Native Bacteria Used To Clean-Up Uranium Mines
A bacteria found naturally in the soil around uranium deposits may become a powerful tool in cleaning up old mine sites. A group of University of Wyoming scientists are collaborating with Cameco, a uranium mining company in Converse County. They’re experimenting with the bacteria’s ability to convert soluble uranium that can contaminate groundwater into less harmful solid form.
Microbiologist John Willford says the research is a win-win for everybody. “We feel confident in those that what we’re seeing is reduction in uranium largely due to microbial activity,” he says. “This should give improved clean up, it should be at reduced cost and that’s a benefit to the industry, to us as residents of the state and the environment in general.”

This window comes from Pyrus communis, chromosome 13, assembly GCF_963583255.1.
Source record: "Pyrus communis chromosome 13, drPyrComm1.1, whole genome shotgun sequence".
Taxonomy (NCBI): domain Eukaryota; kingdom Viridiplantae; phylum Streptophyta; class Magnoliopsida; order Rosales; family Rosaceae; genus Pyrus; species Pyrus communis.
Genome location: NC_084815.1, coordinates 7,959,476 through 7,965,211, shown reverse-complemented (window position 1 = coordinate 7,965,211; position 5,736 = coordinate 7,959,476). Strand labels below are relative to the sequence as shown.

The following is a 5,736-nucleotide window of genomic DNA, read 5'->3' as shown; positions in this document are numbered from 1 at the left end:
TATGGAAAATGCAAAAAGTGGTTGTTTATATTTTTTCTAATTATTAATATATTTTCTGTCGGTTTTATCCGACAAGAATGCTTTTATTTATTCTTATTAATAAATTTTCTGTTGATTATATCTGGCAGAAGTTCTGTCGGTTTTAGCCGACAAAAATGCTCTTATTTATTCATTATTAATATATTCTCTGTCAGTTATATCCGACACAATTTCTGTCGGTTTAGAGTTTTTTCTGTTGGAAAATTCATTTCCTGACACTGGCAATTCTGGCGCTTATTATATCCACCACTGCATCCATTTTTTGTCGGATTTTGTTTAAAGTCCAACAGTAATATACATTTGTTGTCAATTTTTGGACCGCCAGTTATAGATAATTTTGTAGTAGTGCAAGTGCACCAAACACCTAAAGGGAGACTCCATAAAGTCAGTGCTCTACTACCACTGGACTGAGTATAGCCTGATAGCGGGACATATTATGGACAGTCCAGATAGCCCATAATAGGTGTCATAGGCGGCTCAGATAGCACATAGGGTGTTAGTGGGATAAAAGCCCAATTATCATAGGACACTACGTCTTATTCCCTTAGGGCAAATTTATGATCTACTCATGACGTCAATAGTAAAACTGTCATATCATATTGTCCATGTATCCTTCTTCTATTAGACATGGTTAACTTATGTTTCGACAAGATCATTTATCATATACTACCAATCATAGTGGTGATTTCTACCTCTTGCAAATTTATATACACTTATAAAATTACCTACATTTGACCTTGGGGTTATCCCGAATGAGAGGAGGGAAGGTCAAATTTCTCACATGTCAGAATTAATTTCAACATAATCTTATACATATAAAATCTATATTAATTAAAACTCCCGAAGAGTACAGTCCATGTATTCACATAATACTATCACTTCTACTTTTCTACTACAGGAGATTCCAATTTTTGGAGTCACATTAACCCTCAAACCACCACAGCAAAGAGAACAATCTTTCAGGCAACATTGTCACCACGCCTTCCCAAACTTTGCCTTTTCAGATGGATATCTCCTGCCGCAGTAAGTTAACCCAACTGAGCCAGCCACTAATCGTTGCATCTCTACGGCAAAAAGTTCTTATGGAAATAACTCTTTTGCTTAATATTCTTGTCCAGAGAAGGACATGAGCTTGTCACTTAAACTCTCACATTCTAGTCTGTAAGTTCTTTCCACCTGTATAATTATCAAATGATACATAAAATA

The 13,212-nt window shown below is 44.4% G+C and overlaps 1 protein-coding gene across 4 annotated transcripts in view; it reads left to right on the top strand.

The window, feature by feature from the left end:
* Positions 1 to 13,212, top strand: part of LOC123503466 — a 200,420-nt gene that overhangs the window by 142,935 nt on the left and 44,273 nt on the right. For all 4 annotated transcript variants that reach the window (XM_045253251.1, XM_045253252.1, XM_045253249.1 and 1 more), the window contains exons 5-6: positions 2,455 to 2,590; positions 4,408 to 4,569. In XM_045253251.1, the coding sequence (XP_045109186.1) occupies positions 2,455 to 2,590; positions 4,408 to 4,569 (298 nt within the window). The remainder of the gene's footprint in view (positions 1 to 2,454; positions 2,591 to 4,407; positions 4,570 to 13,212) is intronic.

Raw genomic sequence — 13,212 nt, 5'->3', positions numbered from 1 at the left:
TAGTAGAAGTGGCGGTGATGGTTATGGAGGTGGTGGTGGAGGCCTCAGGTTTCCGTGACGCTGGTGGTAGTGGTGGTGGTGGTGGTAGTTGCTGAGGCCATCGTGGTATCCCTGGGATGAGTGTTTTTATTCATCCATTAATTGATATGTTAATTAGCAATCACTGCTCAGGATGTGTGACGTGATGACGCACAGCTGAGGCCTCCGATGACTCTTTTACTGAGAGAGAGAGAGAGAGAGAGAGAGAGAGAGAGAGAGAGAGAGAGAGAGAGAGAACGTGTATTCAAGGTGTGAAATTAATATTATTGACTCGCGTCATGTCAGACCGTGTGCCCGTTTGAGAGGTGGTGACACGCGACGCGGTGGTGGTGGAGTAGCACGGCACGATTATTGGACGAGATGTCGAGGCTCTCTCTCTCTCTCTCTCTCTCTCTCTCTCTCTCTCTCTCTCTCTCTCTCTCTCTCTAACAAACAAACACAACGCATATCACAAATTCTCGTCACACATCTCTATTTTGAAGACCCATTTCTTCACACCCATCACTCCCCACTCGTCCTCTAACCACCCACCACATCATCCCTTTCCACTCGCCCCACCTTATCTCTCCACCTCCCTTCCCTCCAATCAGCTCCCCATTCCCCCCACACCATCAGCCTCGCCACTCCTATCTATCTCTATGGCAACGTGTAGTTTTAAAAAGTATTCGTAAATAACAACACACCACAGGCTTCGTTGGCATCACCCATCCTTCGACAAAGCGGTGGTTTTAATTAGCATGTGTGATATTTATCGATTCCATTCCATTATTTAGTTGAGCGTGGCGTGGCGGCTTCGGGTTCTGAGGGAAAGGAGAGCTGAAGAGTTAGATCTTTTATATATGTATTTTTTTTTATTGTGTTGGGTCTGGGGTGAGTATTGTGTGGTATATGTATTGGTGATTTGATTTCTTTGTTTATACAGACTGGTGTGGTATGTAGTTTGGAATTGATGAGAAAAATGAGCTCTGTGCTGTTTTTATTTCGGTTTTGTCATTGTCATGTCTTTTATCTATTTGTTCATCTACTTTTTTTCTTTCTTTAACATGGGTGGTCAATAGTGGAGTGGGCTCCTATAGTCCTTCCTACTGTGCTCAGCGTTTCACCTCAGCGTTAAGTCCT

If the research proves viable in the field, it would greatly reduce the cost of clean-up, since current methods require flushing mines with massive amounts of ground water. The live bacteria, on the other hand, would do best in recycled groundwater.
Field trials with the bacteria at the Smith Ranch-Highland mine will start later this month with results expected in about a year.